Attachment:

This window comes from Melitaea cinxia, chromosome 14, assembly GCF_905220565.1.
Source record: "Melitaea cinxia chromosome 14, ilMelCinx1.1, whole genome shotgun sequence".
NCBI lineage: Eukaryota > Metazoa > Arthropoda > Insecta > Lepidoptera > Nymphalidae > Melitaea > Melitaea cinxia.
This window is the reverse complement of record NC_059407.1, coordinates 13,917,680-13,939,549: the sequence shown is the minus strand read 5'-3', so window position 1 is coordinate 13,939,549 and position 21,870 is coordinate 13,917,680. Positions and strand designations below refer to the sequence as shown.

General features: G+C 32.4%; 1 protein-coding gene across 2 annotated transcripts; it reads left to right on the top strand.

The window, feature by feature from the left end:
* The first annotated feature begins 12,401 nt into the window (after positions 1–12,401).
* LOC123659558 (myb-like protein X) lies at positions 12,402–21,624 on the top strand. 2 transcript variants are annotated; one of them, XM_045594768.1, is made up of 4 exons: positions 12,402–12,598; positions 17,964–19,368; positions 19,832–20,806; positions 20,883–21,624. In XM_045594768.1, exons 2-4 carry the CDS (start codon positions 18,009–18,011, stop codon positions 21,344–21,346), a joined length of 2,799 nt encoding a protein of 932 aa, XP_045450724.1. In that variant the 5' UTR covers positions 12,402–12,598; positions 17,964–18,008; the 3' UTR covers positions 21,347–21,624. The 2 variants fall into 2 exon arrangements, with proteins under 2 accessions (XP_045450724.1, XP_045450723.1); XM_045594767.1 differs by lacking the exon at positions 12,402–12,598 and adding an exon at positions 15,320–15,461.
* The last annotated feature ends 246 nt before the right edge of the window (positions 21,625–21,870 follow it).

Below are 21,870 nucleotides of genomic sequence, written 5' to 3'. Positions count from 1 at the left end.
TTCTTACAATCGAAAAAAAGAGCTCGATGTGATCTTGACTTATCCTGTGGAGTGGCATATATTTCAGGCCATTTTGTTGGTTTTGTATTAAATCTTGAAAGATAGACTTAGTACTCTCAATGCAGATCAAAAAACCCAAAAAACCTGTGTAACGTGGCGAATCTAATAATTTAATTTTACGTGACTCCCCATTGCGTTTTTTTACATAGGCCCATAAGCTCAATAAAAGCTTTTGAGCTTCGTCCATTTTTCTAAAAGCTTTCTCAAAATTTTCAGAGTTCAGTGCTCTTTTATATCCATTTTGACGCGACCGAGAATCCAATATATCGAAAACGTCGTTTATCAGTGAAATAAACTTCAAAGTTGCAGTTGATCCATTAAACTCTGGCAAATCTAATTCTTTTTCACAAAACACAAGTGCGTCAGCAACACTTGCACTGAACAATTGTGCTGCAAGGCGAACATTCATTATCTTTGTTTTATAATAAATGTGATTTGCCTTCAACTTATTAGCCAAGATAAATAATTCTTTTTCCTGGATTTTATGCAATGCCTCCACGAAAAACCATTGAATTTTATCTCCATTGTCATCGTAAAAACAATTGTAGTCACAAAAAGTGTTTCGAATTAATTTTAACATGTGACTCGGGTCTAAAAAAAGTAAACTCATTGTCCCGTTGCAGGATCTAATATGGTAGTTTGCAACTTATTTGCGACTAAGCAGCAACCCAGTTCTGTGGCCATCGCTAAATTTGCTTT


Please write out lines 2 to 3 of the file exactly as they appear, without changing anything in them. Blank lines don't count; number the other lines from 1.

Source record: "Melitaea cinxia chromosome 14, ilMelCinx1.1, whole genome shotgun sequence".
NCBI lineage: Eukaryota > Metazoa > Arthropoda > Insecta > Lepidoptera > Nymphalidae > Melitaea > Melitaea cinxia.